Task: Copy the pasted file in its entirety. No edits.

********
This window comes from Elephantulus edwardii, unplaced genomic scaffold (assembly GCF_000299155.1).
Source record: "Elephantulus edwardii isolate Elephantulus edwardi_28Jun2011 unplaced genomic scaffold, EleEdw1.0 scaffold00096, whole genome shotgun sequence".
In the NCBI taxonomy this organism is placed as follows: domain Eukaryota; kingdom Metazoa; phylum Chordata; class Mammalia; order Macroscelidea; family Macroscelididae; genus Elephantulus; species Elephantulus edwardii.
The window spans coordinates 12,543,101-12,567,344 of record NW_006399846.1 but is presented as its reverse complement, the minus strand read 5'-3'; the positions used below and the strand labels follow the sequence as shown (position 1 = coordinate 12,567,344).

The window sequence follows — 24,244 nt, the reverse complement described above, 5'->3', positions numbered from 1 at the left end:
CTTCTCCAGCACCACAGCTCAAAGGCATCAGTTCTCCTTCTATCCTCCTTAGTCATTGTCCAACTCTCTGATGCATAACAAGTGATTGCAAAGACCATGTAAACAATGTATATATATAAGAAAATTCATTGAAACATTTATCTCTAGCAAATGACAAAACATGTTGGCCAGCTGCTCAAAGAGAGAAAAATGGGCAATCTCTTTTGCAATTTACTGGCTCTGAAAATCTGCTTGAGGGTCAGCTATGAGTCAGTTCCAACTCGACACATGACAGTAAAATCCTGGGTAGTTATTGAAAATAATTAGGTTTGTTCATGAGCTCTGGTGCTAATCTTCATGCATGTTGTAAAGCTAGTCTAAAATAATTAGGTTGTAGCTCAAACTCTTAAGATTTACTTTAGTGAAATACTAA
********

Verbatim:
This window comes from Elephantulus edwardii, unplaced genomic scaffold (assembly GCF_000299155.1).
Source record: "Elephantulus edwardii isolate Elephantulus edwardi_28Jun2011 unplaced genomic scaffold, EleEdw1.0 scaffold00096, whole genome shotgun sequence".
In the NCBI taxonomy this organism is placed as follows: domain Eukaryota; kingdom Metazoa; phylum Chordata; class Mammalia; order Macroscelidea; family Macroscelididae; genus Elephantulus; species Elephantulus edwardii.
The window spans coordinates 12,543,101-12,567,344 of record NW_006399846.1 but is presented as its reverse complement, the minus strand read 5'-3'; the positions used below and the strand labels follow the sequence as shown (position 1 = coordinate 12,567,344).

The window sequence follows — 24,244 nt, the reverse complement described above, 5'->3', positions numbered from 1 at the left end:
CTTCTCCAGCACCACAGCTCAAAGGCATCAGTTCTCCTTCTATCCTCCTTAGTCATTGTCCAACTCTCTGATGCATAACAAGTGATTGCAAAGACCATGTAAACAATGTATATATATAAGAAAATTCATTGAAACATTTATCTCTAGCAAATGACAAAACATGTTGGCCAGCTGCTCAAAGAGAGAAAAATGGGCAATCTCTTTTGCAATTTACTGGCTCTGAAAATCTGCTTGAGGGTCAGCTATGAGTCAGTTCCAACTCGACACATGACAGTAAAATCCTGGGTAGTTATTGAAAATAATTAGGTTTGTTCATGAGCTCTGGTGCTAATCTTCATGCATGTTGTAAAGCTAGTCTAAAATAATTAGGTTGTAGCTCAAACTCTTAAGATTTACTTTAGTGAAATACTAA